Consider making a change to this code without a complete understanding of what is happening here. Perhaps you added a few lines and increased its size beyond the range that was prefetched into the cache. It would likely crash (worse, it might crash only sometimes), but stepping through this code with a debugger would not yield a single clue as to why.

The next opportunity for board-specific initialization comes after a temporary stack has been allocated from the processor's data cache. This is the branch to initialize the SDRAM controller around line 727 of .../cpu/ppc4xx/start.S:

bl sdram_init

The execution context now includes a stack pointer and some temporary memory for local data storage—that is, a partial C context, allowing the developer to use C for the relatively complex task of setting up the system SDRAM controller and other initialization tasks. In our EP405 port, the sdram_init() code resides in .../board/ep405/ep405.c and is customized for this particular board and DRAM configuration. Because this board does not use a commercially available memory SIMM, it is not possible to determine the configuration of the DRAM dynamically, as with so many other boards supported by U-Boot. It is hard-coded in sdram_init.

Many off-the-shelf memory DDR modules have an SPD (Serial Presence Detect) PROM containing parameters that identify the memory module and its architecture and organization. These parameters can be read under program control via I2C and can be used as input to determine proper parameters for the memory controller. U-Boot has support for this technique but may need modifications to work with your specific board. Many examples of its use can be found in the U-Boot source code. The configuration option CONFIG_SPD_EEPROM enables this feature. You can grep for this option to find examples of its use.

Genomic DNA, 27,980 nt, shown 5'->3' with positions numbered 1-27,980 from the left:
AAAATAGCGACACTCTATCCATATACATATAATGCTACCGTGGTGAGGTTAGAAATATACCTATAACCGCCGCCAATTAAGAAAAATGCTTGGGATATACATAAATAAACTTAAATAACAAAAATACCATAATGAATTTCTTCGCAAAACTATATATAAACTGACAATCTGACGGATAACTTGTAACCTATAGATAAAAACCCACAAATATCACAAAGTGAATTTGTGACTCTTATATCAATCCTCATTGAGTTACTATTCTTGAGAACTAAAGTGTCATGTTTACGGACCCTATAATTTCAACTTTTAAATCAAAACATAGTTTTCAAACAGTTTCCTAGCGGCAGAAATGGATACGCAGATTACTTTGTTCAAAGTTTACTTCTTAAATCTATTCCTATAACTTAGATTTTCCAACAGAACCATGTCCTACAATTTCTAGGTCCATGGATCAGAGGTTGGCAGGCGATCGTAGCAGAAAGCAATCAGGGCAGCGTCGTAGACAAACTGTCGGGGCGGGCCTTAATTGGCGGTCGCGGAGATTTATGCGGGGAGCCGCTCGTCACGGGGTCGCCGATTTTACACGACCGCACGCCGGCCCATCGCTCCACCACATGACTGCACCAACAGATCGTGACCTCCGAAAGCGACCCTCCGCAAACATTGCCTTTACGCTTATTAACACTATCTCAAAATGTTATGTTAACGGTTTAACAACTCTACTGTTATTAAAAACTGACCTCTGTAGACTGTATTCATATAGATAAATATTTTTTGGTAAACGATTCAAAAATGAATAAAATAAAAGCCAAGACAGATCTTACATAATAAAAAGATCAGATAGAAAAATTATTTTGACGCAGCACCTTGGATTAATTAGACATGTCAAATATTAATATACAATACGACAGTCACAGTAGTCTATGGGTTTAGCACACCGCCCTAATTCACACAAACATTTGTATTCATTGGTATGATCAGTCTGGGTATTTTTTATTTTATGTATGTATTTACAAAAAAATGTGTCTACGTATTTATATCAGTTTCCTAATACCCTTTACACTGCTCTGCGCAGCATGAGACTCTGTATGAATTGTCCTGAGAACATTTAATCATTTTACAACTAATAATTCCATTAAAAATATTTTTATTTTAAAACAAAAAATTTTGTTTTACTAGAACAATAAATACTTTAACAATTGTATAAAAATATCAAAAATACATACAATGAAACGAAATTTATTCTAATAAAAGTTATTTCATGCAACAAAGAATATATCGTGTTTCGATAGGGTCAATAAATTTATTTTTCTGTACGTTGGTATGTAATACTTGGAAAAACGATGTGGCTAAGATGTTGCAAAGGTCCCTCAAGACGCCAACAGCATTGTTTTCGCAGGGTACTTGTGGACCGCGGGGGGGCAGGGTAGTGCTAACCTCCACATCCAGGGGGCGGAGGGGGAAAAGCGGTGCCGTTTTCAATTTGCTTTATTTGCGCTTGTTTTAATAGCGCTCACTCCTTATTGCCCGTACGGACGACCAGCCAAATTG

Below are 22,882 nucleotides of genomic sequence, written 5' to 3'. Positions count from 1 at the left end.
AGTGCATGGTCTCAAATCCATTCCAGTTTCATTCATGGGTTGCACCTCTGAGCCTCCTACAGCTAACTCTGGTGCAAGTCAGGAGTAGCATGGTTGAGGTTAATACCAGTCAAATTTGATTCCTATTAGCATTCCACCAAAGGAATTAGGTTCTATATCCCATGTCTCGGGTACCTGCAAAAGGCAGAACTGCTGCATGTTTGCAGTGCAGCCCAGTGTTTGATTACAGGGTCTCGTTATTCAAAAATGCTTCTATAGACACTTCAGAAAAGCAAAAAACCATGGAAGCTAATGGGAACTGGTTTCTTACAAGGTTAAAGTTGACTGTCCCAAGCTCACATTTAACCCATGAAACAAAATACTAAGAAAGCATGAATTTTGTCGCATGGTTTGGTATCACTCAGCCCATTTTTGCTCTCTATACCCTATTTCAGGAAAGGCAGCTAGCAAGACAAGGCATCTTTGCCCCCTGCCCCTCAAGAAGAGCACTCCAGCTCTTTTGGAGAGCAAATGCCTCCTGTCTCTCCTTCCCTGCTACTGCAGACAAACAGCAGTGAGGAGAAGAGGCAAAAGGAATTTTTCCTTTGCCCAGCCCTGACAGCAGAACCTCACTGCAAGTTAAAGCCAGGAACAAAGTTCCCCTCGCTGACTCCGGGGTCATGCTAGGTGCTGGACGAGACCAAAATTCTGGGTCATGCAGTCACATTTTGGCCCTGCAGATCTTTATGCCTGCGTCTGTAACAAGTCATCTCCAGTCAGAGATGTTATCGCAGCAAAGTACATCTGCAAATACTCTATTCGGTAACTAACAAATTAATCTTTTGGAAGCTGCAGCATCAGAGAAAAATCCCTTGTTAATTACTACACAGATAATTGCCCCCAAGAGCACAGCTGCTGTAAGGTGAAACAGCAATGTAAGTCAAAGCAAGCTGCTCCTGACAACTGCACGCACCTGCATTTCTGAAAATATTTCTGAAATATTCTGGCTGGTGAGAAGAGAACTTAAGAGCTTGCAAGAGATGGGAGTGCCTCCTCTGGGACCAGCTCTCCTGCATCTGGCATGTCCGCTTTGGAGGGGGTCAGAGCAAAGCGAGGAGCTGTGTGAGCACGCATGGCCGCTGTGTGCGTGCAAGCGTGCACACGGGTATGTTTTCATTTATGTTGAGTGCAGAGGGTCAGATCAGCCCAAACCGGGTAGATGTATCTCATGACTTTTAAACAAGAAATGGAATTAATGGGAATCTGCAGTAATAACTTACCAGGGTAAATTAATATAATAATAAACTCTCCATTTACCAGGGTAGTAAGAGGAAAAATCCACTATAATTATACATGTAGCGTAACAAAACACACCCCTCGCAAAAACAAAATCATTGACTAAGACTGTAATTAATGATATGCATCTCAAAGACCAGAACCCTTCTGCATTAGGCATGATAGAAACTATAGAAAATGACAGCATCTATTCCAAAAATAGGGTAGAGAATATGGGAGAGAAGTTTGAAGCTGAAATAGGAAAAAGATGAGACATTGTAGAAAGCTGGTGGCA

7.4.6 Porting Summary

By now, you can appreciate some of the difficulties of porting a bootloader to a hardware platform. There is simply no substitute for detailed knowledge of the underlying hardware. Of course, we'd like to minimize our investment in time required for this task. After all, we usually are not paid based on how well we understand every hardware detail of a given processor, but rather on our ability to deliver a working solution in a timely manner. Indeed, this is one of the primary reasons open source has flourished. You just saw how easy it is to port U-Boot to a new hardware platform—not because you're an expert on the processor, but because many before us have done the bulk of the hard work already.

Listing 7-10 is the complete list of new or modified files that complete the basic EP405 port for U-Boot. Of course, if there had been new hardware devices for which no support exists in U-Boot, or if we were porting to a new CPU that is not yet supported in U-Boot, this would have been a much more significant effort. The point to be made here, at the risk of sounding redundant, is that there is simply no substitute for detailed knowledge of both the hardware (CPU and subsystems) and the underlying software (U-Boot) to complete a port successfully in a reasonable time frame. If you start the project from that frame of mind, you will have a successful outcome.

Listing 7-10. New or Changed Files for U-Boot EP405 Port

$ git diff HEAD --stat
 Makefile                 |    3 +
 board/ep/ep405/Makefile  |   53 ++++
 board/ep/ep405/config.mk |   30 ++
 board/ep/ep405/ep405.c   |  329 ++++++++++++++++++++
 board/ep/ep405/ep405.h   |   44 +++
 board/ep/ep405/flash.c   |  749 ++++++++++++++++++++++++++++++++++++++++++++++
 include/configs/EP405.h  |  272 +++++++++++++++++
 7 files changed, 1480 insertions(+), 0 deletions(-)